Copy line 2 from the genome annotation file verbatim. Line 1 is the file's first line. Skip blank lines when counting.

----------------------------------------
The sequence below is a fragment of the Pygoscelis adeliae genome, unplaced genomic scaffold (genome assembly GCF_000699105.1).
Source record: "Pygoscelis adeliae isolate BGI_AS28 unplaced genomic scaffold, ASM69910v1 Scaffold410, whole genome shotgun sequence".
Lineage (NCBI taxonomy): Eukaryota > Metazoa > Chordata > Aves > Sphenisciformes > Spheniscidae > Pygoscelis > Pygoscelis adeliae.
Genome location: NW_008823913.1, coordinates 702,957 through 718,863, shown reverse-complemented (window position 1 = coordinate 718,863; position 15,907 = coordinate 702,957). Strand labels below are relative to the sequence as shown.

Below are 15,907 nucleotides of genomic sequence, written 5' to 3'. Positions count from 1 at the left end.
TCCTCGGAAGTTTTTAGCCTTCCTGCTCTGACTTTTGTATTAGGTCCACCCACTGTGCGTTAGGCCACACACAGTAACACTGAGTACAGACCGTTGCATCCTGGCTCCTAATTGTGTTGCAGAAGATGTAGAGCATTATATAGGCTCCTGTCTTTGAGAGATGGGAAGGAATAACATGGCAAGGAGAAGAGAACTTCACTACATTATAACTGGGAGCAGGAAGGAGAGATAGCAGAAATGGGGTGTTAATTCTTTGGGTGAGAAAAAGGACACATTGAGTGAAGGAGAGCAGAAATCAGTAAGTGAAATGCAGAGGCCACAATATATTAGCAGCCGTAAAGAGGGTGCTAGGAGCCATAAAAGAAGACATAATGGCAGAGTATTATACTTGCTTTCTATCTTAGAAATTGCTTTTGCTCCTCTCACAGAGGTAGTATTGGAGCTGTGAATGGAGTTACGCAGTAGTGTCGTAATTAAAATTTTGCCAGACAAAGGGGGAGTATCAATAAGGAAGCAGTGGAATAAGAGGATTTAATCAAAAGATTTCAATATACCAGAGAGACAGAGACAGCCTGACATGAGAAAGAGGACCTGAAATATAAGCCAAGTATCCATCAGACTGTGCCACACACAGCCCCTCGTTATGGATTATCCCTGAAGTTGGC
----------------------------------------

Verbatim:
Source record: "Pygoscelis adeliae isolate BGI_AS28 unplaced genomic scaffold, ASM69910v1 Scaffold410, whole genome shotgun sequence".